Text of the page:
If you have a backwards step, don’t worry, unless this is the Squid Game, you’ve got another chance. Just regroup, evaluate what went wrong and move on. Perhaps write a list of levels, ideas or changes that you would like to implement. All of which will help you towards your goal. If it works for you, stick notes on the fridge, or perhaps go all out David Goggins (Author: Can’t Hurt me) and have an accountability mirror with post-it notes and a chance to talk to yourself; Or maybe just keep them in notes on your phone. Whatever works for you, that’s the key. Just don’t overdo it and give yourself a chance to succeed, remember the idea of declaring a goal or new year’s resolution, is to make a change. When that change concerns health and fitness, more often than not, that change is for life. Although the process is in levels, the game never actually ends. I’m sorry that sounds all very serious, but it’s true, you don’t just become fit and healthy, you are either fit and healthy or not.
Tips to turn that resolution into a revolution
According to the google dictionary, resolution is a firm decision to do or not to do something. The noun form of the verb, resolve. Basically saying, it’s a decision made to solve a problem, a time for change. It’s a bigger act than just doing something, it should be a commitment. Here are a few tips to help you see your resolution become reality:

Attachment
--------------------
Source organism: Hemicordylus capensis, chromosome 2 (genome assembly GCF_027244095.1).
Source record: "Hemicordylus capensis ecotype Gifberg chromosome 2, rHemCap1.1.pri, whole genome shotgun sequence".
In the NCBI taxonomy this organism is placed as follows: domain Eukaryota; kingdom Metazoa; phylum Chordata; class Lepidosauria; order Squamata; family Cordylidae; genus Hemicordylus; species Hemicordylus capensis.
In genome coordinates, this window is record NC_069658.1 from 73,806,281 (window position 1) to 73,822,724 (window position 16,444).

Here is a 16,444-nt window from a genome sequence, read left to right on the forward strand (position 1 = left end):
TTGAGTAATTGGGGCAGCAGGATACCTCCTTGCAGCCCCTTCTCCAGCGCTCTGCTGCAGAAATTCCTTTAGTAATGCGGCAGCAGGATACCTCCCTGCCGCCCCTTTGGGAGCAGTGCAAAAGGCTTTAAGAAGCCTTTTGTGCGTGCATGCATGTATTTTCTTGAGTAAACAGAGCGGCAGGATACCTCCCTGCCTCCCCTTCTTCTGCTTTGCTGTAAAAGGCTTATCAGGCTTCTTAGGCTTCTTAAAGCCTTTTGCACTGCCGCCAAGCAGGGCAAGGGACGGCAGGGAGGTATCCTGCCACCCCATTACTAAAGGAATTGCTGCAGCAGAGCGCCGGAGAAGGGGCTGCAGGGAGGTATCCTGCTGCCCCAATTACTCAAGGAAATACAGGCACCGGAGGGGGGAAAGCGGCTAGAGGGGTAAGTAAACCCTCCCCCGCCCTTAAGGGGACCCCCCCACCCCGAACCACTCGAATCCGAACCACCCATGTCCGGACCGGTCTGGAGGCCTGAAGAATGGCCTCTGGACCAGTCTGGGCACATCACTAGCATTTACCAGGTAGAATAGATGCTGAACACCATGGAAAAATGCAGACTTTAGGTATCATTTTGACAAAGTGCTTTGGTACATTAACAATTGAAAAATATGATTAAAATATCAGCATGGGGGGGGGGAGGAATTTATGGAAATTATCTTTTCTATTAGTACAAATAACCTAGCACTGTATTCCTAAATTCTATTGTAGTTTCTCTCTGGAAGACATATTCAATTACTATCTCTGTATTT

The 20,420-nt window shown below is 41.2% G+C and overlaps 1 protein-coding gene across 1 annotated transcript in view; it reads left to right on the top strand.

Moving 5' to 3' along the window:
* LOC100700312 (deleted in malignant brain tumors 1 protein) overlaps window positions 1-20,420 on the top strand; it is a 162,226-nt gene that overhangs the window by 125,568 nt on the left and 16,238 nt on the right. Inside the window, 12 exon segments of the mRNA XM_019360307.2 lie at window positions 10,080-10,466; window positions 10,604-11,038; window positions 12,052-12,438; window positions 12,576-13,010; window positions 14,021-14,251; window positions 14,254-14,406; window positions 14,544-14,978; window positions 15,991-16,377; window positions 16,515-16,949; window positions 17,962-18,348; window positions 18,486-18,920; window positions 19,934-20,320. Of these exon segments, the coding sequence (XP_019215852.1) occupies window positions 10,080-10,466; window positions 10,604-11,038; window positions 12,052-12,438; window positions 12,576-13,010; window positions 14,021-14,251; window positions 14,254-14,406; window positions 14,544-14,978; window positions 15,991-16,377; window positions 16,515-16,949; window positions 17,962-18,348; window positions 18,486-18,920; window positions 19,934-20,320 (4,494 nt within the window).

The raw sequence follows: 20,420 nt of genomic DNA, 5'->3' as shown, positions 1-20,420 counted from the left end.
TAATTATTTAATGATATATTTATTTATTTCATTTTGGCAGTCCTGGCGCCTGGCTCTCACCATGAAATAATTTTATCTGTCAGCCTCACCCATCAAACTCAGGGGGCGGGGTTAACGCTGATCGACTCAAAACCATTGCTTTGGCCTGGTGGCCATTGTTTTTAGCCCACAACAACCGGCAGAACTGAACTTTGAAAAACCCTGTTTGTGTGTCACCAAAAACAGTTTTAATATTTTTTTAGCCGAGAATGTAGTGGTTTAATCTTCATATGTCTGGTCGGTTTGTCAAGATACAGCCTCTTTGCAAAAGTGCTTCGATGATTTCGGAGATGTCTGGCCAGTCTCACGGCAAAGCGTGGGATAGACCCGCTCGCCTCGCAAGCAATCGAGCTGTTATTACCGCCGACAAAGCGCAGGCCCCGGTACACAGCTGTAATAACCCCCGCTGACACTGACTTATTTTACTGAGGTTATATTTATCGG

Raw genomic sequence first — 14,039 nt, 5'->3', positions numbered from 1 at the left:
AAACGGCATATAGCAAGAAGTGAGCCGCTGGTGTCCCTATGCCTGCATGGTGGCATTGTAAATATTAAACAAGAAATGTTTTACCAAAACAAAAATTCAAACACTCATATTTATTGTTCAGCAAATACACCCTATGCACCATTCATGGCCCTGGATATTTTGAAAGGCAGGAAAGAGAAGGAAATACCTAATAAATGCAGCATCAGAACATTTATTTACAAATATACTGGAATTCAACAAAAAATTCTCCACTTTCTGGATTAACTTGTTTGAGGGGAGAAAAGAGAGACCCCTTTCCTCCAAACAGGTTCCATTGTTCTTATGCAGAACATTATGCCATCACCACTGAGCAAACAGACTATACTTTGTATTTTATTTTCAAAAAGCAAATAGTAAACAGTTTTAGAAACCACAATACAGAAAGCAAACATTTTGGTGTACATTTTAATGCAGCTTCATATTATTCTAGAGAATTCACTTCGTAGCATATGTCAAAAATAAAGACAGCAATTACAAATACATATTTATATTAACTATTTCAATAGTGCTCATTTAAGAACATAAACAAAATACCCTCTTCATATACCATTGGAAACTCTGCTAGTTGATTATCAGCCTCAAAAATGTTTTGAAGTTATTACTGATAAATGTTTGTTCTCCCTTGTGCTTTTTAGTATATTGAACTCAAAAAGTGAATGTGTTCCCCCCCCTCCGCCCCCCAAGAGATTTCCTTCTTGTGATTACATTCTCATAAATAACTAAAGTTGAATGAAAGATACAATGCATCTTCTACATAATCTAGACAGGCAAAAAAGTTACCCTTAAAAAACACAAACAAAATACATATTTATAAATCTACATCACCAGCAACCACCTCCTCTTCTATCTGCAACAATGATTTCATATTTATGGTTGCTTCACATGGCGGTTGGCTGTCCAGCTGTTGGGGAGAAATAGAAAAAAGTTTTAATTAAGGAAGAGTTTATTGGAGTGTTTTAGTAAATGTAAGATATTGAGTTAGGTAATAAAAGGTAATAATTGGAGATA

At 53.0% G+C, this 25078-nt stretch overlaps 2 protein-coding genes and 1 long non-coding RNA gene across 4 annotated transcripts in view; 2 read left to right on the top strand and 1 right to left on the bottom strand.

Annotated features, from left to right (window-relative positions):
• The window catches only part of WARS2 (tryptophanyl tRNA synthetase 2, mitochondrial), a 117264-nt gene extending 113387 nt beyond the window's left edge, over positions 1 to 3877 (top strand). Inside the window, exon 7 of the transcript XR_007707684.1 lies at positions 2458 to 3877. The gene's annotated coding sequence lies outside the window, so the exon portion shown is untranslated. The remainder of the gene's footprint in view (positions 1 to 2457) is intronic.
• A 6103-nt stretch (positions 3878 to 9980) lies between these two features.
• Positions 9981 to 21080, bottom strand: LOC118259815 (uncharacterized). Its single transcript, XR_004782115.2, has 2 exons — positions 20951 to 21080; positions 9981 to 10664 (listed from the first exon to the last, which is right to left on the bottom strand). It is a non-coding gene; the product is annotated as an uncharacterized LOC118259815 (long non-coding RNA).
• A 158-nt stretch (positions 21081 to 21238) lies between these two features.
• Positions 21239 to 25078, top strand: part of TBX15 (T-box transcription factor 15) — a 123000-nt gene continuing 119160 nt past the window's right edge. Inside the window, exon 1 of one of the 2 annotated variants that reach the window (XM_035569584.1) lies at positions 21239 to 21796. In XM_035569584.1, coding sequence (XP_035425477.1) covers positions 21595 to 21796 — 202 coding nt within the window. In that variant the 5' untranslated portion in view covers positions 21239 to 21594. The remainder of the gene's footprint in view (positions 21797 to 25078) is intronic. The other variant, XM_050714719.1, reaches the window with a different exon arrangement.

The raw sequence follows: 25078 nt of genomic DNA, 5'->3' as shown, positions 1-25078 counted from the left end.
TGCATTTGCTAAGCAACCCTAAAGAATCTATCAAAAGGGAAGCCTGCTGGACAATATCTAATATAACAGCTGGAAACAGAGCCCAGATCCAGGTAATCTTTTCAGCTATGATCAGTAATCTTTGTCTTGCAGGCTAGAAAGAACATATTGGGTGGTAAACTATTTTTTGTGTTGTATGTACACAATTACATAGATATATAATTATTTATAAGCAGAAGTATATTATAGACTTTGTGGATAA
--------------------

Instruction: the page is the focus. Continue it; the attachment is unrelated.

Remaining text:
- Be prepared for hard work – Change is never easy and the hard work always pays off. It’s about building manageable habits. Reward yourself for putting in the hard work but be realistic about what is achievable.
- Time – Your end goal needs to have a time stamp on it, but so should the time required in the process. Do you start with allotting a certain amount of time to the task each day? Going from training once a month to training every day is probably unrealistic, but having a goal of moving 30 mins every day, sounds more achievable.
- Priorities – It’s all a juggling act, you may have to give up something/s in order to create the time you need to work on your resolutions and build habits. It takes on average 66 days to build a lasting habit. Naturally ranking your goals and daily tasks will provide you with an order of priority. Give you a ‘how much do you care scale’.
- Enjoy the process not the goal – Undoubtedly the process of getting to your goal will take time. You have to find a way of getting some enjoyment out of the process. I’m not saying make it easier to enjoy it. Take weight loss as an example, carrying on eating and drinking badly, along with no exercise may seem enjoyable, but you’ve decided to change, therefore eating healthy and more exercise is the new you. Try and find ways to enjoy what at first might seem the unenjoyable. Try some new things: recipes, sports, exercise classes. Don’t forget the levels, start at level 1 and work up.
- Accountability – Letting the world know about your resolution gives you every chance to succeed and creates the right environment. Use your reasons behind making the changes to be your driving force. What is the consequences to failing in your actions? Do you allow yourself rewards for achieving daily or weekly goals?
- Do it for you – You have to be emotionally bought in to your resolution and goal. You are in charge, you are the determining factor for success or failure. It’s up to you, it’s your life. Be happy with your decisions, either good or bad. Of course, others can help and support. Maybe part of your decision to change is for someone else, but the number one reason for you making this change has to be because ‘you’ want to. You need to be emotionally invested in it. The come hell or high water approach.